After screening through a surprisingly strong number of applicants, several rose to the top so I set up times to meet them at my office. I worked out some stock interview questions for every candidate, plus a couple of questions directed toward specific experience listed on their resume. I’m looking for confirmation of skills, personality fitment (since it’s only a two-person office that’s especially important), and especially for some discussion of their why. What are some of the specific elements of your journey that cause LoCo Think Tank to appeal to you as a place to work? Why would this role help advance the individual goals and purposes in your life? Where would you like to see your life/career playing out over the next three or five years?  

In the end, I selected a candidate whose “why” was as well-fitted as her skillset, and who is in a place in life where a part-time role in a connective and collaborative organization is viewed through the lens of opportunity rather than sacrifice. She’ll come aboard our tank in early June, and we’ll introduce her in next month’s newsletter and share a little about her who, what, & how and the why that led her to LoCo Think Tank.  

Nice story Curt, really happy for you. What’s the point?  

The point, Mr. Smarty Pants, is that too often business owners and managers look at employment as a simple transaction. You do work that I need done > I give you money. I believe this is short-sighted, and captures none of the nuance of purpose and emotion that human motivations are driven by. Better I think is to get into the why of your applicants (and your existing staff), and to find those win-win’s that contribute to durable employment relationships. To develop roles with enhanced responsibilities, and adjust roles within organizations to accommodate unique talents or interests of your crew. Work is work, and they call it that for a reason - I get it. But the work that your small business offers is a unique role within a unique organization, and will be filled by a unique individual traveling their own unique journey. If you’re in the business of hiring people who need a job, and offering them nothing but money for their time, it’s a tough go and will get tougher in the years ahead. Look always for the win-win; and help folks find their way off the bus if you see that it’s win-lose or lose-win. Do they get it, want it, and have the capacity to do the job? Or do they need a paycheck?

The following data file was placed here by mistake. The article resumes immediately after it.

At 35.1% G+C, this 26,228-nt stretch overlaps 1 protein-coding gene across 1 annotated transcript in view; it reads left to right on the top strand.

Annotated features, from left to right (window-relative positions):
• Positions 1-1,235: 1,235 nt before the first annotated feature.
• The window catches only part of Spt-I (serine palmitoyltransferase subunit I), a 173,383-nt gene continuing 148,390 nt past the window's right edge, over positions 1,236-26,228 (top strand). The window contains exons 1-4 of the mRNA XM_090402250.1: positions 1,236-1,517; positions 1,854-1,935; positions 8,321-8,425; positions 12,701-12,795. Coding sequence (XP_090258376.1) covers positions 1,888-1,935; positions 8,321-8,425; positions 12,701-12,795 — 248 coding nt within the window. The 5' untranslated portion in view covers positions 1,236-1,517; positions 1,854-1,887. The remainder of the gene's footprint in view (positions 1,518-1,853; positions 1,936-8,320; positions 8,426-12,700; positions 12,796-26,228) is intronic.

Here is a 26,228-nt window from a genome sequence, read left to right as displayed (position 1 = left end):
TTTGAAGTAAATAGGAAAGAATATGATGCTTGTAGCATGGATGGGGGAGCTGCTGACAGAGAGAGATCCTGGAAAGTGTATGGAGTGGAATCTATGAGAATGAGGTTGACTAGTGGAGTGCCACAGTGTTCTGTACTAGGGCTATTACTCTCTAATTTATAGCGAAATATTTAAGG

- Curt Bear
Founder, LoCo Think Tank

Author

Curt Bear

Disclaimer: Welcome to Curt’s Blog, the monthly lead-in article of our LoCo Perspective newsletter. Curt describes himself as a small-L libertarian, Christian, Rotarian, foodie, philosopher, and economist - and his blogs feature commentary relevant to business - especially challenging topics and current trends. Sometimes our subscribers send notes of encouragement about Curt’s courage, and others have canceled their subscriptions and tried to cancel Curt over the unacceptable thoughts he’s shared. Curt’s not famous though, so it don’t really matter, and Curt keeps thinking and writing, writing and thinking. The purpose of this blog is to share one person’s perspective and to open dialogue and encourage free exchange of thoughts and ideas. It goes without saying that the LoCo Think Tank team, facilitators, members, and community do not necessarily share his views - but this is a disclaimer and it feels like it wouldn’t be complete without that statement. If you’d like to connect with Curt directly, please email him at [email protected]